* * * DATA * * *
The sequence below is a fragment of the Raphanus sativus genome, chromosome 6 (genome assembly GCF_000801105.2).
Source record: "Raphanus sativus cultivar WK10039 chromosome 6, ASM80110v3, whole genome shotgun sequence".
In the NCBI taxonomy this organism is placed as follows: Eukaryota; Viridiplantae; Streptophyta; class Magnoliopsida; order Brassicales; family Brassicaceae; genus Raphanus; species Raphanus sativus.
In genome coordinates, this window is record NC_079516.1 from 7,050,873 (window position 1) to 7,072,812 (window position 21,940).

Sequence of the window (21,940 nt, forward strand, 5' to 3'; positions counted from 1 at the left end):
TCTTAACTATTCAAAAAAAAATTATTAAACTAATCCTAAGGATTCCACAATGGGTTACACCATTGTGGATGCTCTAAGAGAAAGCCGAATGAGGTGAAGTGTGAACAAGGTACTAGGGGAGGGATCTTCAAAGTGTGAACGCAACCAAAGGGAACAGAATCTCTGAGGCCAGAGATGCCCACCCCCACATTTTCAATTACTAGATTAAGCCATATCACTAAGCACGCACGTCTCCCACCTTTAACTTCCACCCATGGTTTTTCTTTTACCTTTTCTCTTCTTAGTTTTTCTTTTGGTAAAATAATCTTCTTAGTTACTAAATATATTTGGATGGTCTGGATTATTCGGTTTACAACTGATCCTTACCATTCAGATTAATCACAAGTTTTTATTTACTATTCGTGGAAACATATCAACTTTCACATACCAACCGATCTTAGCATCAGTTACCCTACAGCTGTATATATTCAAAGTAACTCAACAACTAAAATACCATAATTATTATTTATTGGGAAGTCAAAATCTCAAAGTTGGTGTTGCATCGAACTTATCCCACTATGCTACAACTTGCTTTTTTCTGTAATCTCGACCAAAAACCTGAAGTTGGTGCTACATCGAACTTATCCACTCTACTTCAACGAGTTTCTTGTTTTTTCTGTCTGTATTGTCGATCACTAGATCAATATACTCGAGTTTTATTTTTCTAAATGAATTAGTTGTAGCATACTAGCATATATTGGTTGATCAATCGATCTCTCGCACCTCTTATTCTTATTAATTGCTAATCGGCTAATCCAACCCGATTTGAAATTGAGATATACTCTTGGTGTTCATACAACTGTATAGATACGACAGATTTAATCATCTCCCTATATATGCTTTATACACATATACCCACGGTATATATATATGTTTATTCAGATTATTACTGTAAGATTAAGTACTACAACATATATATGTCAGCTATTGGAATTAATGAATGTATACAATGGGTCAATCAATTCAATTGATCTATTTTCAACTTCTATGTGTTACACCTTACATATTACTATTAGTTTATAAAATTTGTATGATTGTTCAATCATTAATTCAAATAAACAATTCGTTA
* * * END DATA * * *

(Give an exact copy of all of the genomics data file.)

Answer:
The sequence below is a fragment of the Raphanus sativus genome, chromosome 6 (genome assembly GCF_000801105.2).
Source record: "Raphanus sativus cultivar WK10039 chromosome 6, ASM80110v3, whole genome shotgun sequence".
In the NCBI taxonomy this organism is placed as follows: Eukaryota; Viridiplantae; Streptophyta; class Magnoliopsida; order Brassicales; family Brassicaceae; genus Raphanus; species Raphanus sativus.
In genome coordinates, this window is record NC_079516.1 from 7,050,873 (window position 1) to 7,072,812 (window position 21,940).

Sequence of the window (21,940 nt, forward strand, 5' to 3'; positions counted from 1 at the left end):
TCTTAACTATTCAAAAAAAAATTATTAAACTAATCCTAAGGATTCCACAATGGGTTACACCATTGTGGATGCTCTAAGAGAAAGCCGAATGAGGTGAAGTGTGAACAAGGTACTAGGGGAGGGATCTTCAAAGTGTGAACGCAACCAAAGGGAACAGAATCTCTGAGGCCAGAGATGCCCACCCCCACATTTTCAATTACTAGATTAAGCCATATCACTAAGCACGCACGTCTCCCACCTTTAACTTCCACCCATGGTTTTTCTTTTACCTTTTCTCTTCTTAGTTTTTCTTTTGGTAAAATAATCTTCTTAGTTACTAAATATATTTGGATGGTCTGGATTATTCGGTTTACAACTGATCCTTACCATTCAGATTAATCACAAGTTTTTATTTACTATTCGTGGAAACATATCAACTTTCACATACCAACCGATCTTAGCATCAGTTACCCTACAGCTGTATATATTCAAAGTAACTCAACAACTAAAATACCATAATTATTATTTATTGGGAAGTCAAAATCTCAAAGTTGGTGTTGCATCGAACTTATCCCACTATGCTACAACTTGCTTTTTTCTGTAATCTCGACCAAAAACCTGAAGTTGGTGCTACATCGAACTTATCCACTCTACTTCAACGAGTTTCTTGTTTTTTCTGTCTGTATTGTCGATCACTAGATCAATATACTCGAGTTTTATTTTTCTAAATGAATTAGTTGTAGCATACTAGCATATATTGGTTGATCAATCGATCTCTCGCACCTCTTATTCTTATTAATTGCTAATCGGCTAATCCAACCCGATTTGAAATTGAGATATACTCTTGGTGTTCATACAACTGTATAGATACGACAGATTTAATCATCTCCCTATATATGCTTTATACACATATACCCACGGTATATATATATGTTTATTCAGATTATTACTGTAAGATTAAGTACTACAACATATATATGTCAGCTATTGGAATTAATGAATGTATACAATGGGTCAATCAATTCAATTGATCTATTTTCAACTTCTATGTGTTACACCTTACATATTACTATTAGTTTATAAAATTTGTATGATTGTTCAATCATTAATTCAAATAAACAATTCGTTA